It is the shared allegiance to this ‘Buddha’ that defines the Buddhist religion. All forms of Buddhism, from the Buddha himself down through all the schools, have acknowledged two facets, or rather phases, in arriving at true wisdom. First comes hearing the teachings, the words of truth that ultimately stem from the Buddha himself; and second is the application, investigation, and verification of those teachings in our own immediate experience. In the beginning we merely hear the Buddha teach us of the four noble truths​—​suffering, the cause of suffering, the end of suffering, and the way of practice leading to the end of suffering​—​then we look into our own minds. ‘Yes!’ we realize. ‘There it is, right there! My own attachments, stupidity, and hatred causing this welling up of suffering and anguish in my heart, and making me speak and act in harmful, foolish ways, imposing my own pain on others.’

So this inseparable pair, the theory and the practice of Buddhism, each balancing and informing the other. Theory without practice becomes a mere intellectual mind game; while practice without theory tends to drift without direction, or rather, directed by the personal delusions of the individual. It should hardly need restating that all Buddhists of all times agree that intellectual knowledge of the Dhamma is insufficient. Intellectual knowledge, due to the ripples in awareness stirred up by the activity of thinking, must disturb clarity of understanding, and deep insight arises only when the mind is still and silent. But intellectual knowledge has its uses; it is not a problem in and of itself. It only becomes a problem when we mistake our intellectual knowledge for the truth, our opinions for reality. Then opinion becomes conceit, and we easily succumb to a spiritual arrogance that is very hard to cure. But a skilful meditator, alert to the distorting potential of ideas and preconceptions, learns to engage fully in the present moment, seeing the impermanence and emptiness of thought, and growing wise in the ways that, at the most fundamental levels of consciousness, even the most sublime and refined mental constructs limit the power of awareness.

Consider the training of a musician. Perhaps one has been inspired by some great composer or player to take up an instrument. But how to start? I remember one time in a music shop when a student walked in and said he wanted to sound like Mark Knopfler, who was at the time the most popular guitar player, famed for his delicate and emotive melodic phrasing. Unfazed, the shop owner sold the student a $30 fuzz box, and he walked out a happy man. Sadly, it’s not that easy. In reality, we must spend many hours learning to read music off a page, stark black and white dots and lines that share nothing of the warmth and colour that was our inspiration. Taking up our instrument, there are countless hours of scales, exercises, and trivial studies to be mastered before anything vaguely approaching ‘music’ is heard. But once the technique is mastered, it must be left behind. There is nothing worse than hearing a musician egotistically showing off his technical skill. All the technique, the study, the practice, must be forgotten as the artist immerses himself in the art that is created there in the present moment; but that present moment is only made possible by the previous study and application. In this way, the experience of the past creates the magic of the present.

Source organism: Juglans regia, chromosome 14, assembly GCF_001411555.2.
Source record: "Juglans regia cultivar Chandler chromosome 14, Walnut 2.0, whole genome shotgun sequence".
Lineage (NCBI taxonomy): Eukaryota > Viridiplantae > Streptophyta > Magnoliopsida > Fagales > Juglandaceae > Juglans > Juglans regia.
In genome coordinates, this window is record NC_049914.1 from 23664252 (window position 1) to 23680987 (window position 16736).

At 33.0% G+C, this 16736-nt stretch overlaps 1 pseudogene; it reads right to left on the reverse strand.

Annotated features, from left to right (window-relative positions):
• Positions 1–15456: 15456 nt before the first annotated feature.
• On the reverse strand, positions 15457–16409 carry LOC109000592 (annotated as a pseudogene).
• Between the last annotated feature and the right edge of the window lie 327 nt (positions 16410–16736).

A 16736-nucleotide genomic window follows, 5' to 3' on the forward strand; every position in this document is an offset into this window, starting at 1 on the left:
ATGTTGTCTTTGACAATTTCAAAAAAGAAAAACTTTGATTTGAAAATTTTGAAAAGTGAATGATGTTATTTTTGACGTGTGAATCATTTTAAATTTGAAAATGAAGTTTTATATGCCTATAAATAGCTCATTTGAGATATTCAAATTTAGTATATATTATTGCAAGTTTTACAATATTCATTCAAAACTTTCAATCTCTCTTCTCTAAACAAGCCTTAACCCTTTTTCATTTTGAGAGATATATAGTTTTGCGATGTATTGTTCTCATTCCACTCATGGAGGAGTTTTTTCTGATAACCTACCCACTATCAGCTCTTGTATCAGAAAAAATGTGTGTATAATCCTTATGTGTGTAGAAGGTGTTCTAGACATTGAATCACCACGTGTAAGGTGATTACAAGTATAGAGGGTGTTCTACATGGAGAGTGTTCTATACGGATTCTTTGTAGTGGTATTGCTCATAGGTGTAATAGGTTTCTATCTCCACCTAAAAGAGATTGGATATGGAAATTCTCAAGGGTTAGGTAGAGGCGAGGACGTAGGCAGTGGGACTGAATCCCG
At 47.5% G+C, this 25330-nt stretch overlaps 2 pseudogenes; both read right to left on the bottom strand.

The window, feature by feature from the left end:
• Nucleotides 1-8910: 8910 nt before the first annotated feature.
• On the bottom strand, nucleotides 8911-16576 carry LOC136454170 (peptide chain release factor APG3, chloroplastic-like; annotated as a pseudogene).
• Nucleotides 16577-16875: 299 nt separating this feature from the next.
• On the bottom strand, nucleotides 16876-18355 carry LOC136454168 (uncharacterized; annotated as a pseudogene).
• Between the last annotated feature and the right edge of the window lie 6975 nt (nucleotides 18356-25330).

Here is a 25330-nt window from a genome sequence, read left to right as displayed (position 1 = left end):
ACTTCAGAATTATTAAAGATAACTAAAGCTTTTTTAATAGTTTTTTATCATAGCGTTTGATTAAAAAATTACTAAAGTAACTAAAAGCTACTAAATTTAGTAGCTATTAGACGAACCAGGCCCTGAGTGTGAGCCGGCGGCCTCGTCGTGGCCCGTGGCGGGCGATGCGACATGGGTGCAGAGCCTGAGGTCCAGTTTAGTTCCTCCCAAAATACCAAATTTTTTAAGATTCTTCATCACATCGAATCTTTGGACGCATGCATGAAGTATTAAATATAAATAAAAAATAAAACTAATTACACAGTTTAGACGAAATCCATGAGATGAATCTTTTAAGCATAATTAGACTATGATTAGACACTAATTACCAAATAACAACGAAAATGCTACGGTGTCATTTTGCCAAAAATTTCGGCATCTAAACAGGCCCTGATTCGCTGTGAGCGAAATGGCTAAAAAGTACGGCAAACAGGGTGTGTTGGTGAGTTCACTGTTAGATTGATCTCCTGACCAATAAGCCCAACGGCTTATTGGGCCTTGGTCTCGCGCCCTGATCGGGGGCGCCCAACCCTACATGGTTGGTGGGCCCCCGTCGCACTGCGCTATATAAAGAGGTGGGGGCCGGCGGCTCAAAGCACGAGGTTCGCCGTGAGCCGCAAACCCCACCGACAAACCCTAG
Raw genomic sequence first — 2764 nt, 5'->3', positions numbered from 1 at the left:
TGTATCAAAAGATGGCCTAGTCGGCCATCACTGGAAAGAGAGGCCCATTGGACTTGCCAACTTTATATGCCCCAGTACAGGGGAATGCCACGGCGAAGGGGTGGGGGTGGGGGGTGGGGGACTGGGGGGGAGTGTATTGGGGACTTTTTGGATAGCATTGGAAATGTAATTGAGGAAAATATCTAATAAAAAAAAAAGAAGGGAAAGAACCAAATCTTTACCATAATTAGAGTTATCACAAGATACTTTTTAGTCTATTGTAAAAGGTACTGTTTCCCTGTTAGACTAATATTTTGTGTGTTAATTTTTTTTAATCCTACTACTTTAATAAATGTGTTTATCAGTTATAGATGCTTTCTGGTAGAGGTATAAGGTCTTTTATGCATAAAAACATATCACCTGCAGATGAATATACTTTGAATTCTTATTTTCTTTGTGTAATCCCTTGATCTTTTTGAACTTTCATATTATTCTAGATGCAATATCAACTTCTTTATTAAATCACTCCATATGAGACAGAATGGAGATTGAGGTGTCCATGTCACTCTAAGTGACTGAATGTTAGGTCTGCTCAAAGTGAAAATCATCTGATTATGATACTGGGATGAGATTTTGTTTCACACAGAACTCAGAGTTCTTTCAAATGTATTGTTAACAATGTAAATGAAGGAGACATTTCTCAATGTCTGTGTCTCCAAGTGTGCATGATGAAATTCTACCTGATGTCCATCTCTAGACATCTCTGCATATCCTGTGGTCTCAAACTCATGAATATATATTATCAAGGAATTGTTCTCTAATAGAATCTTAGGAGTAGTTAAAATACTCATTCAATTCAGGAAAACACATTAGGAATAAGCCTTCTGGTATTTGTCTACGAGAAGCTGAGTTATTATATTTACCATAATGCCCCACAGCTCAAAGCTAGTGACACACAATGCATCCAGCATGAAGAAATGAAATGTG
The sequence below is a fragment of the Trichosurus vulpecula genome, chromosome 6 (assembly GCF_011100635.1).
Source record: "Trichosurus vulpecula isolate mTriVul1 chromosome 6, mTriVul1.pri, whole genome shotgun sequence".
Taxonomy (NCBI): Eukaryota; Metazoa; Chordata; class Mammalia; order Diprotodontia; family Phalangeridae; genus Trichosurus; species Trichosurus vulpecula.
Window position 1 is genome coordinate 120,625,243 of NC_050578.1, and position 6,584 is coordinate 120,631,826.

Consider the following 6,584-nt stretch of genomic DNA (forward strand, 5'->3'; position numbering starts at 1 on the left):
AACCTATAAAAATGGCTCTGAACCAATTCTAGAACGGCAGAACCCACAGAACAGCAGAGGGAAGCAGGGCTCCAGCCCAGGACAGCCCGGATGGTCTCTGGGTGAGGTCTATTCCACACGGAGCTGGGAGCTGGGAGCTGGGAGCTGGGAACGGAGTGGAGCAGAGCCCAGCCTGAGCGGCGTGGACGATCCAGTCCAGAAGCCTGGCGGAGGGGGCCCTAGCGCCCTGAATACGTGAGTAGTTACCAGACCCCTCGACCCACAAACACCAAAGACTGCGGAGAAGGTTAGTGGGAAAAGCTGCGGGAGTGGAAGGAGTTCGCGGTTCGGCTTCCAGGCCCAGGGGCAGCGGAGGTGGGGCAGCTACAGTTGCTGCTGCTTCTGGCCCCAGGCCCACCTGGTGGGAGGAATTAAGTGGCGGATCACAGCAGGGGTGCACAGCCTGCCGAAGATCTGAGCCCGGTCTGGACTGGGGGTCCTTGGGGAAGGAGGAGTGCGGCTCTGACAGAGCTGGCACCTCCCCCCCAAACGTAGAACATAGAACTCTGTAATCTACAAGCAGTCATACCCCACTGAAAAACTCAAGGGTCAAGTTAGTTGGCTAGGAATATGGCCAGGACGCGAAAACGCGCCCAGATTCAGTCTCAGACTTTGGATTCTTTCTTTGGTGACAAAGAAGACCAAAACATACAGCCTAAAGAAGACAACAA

1.1 The Ambiguity of Tradition

It is implicit in the claim to be a ‘Buddhist’ that one believes that the Dhamma descends from the Buddha himself through the transmission of his teachings by the traditions. We must take this claim seriously. As a monk I am aware that, in a very real sense, I am the material as well as the spiritual heir of the Buddha. Faithful Buddhists offer me rice and curries, just as in the past the people of India offered Siddhattha Gotama rice and curries, because they take me for a genuine follower, a ‘Son of the Sakyan’. It would be insincere, even fraudulent, for me to eat that alms food while at the same time believing, practicing, or teaching things that I knew that Siddhattha Gotama would not agree with.

This raises some interesting, and challenging, problems. It is obvious that the existing cultures that all claim to be ‘Buddhist’ vary widely in their beliefs and practices. Often these are just cultural variations as the Dhamma-Vinaya adapted itself to time and place. Taiwanese Buddhists do their chanting in Mandarin, while Thai Buddhists do theirs in Pali; no one makes a big deal of such things. After all, the Buddha himself urged his followers to learn the Dhamma in their own language, and not to insist on local dialects.

However, other aspects of cultural Buddhism are deeply opposed to the Dhamma. A disturbing example of this is the use of Buddhist language and concepts to justify war, which has blighted many Buddhist countries. This is no innocuous cultural adaptation, but a complete perversion of the Buddha’s teachings.